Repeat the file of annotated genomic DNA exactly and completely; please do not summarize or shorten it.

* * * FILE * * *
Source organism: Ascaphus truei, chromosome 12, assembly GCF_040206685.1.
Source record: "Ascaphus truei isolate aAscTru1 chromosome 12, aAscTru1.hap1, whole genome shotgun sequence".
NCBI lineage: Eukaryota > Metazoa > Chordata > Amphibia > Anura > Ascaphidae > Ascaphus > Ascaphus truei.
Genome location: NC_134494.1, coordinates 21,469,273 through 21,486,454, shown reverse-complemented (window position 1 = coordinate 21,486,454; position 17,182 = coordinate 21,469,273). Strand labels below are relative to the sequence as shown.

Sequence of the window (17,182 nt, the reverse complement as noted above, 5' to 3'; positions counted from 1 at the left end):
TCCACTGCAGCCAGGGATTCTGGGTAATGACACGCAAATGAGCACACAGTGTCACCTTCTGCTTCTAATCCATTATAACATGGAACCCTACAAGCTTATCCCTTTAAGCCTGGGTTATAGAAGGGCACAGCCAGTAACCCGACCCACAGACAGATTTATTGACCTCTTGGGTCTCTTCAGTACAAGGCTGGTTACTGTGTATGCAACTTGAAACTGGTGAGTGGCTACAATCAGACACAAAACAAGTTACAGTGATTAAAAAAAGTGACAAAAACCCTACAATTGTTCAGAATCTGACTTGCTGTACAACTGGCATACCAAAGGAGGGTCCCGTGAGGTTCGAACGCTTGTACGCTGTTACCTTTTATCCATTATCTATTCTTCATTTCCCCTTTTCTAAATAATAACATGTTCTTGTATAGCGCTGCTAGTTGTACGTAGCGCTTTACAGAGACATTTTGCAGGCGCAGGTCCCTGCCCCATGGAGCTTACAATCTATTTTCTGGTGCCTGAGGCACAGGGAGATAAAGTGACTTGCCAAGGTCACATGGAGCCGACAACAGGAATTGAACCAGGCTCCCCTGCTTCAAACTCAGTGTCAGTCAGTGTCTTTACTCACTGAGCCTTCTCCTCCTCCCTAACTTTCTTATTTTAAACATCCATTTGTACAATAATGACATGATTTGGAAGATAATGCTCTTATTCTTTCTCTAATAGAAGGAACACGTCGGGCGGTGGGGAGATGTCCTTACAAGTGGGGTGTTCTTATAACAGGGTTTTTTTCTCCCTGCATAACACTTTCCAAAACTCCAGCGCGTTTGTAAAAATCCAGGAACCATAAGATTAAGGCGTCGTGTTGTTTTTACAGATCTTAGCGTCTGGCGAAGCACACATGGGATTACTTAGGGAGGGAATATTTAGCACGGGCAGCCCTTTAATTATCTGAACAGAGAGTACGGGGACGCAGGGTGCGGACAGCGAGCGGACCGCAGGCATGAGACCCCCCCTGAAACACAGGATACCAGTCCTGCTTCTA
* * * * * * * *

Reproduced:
Source organism: Ascaphus truei, chromosome 12, assembly GCF_040206685.1.
Source record: "Ascaphus truei isolate aAscTru1 chromosome 12, aAscTru1.hap1, whole genome shotgun sequence".
NCBI lineage: Eukaryota > Metazoa > Chordata > Amphibia > Anura > Ascaphidae > Ascaphus > Ascaphus truei.
Genome location: NC_134494.1, coordinates 21,469,273 through 21,486,454, shown reverse-complemented (window position 1 = coordinate 21,486,454; position 17,182 = coordinate 21,469,273). Strand labels below are relative to the sequence as shown.

Sequence of the window (17,182 nt, the reverse complement as noted above, 5' to 3'; positions counted from 1 at the left end):
TCCACTGCAGCCAGGGATTCTGGGTAATGACACGCAAATGAGCACACAGTGTCACCTTCTGCTTCTAATCCATTATAACATGGAACCCTACAAGCTTATCCCTTTAAGCCTGGGTTATAGAAGGGCACAGCCAGTAACCCGACCCACAGACAGATTTATTGACCTCTTGGGTCTCTTCAGTACAAGGCTGGTTACTGTGTATGCAACTTGAAACTGGTGAGTGGCTACAATCAGACACAAAACAAGTTACAGTGATTAAAAAAAGTGACAAAAACCCTACAATTGTTCAGAATCTGACTTGCTGTACAACTGGCATACCAAAGGAGGGTCCCGTGAGGTTCGAACGCTTGTACGCTGTTACCTTTTATCCATTATCTATTCTTCATTTCCCCTTTTCTAAATAATAACATGTTCTTGTATAGCGCTGCTAGTTGTACGTAGCGCTTTACAGAGACATTTTGCAGGCGCAGGTCCCTGCCCCATGGAGCTTACAATCTATTTTCTGGTGCCTGAGGCACAGGGAGATAAAGTGACTTGCCAAGGTCACATGGAGCCGACAACAGGAATTGAACCAGGCTCCCCTGCTTCAAACTCAGTGTCAGTCAGTGTCTTTACTCACTGAGCCTTCTCCTCCTCCCTAACTTTCTTATTTTAAACATCCATTTGTACAATAATGACATGATTTGGAAGATAATGCTCTTATTCTTTCTCTAATAGAAGGAACACGTCGGGCGGTGGGGAGATGTCCTTACAAGTGGGGTGTTCTTATAACAGGGTTTTTTTCTCCCTGCATAACACTTTCCAAAACTCCAGCGCGTTTGTAAAAATCCAGGAACCATAAGATTAAGGCGTCGTGTTGTTTTTACAGATCTTAGCGTCTGGCGAAGCACACATGGGATTACTTAGGGAGGGAATATTTAGCACGGGCAGCCCTTTAATTATCTGAACAGAGAGTACGGGGACGCAGGGTGCGGACAGCGAGCGGACCGCAGGCATGAGACCCCCCCTGAAACACAGGATACCAGTCCTGCTTCTA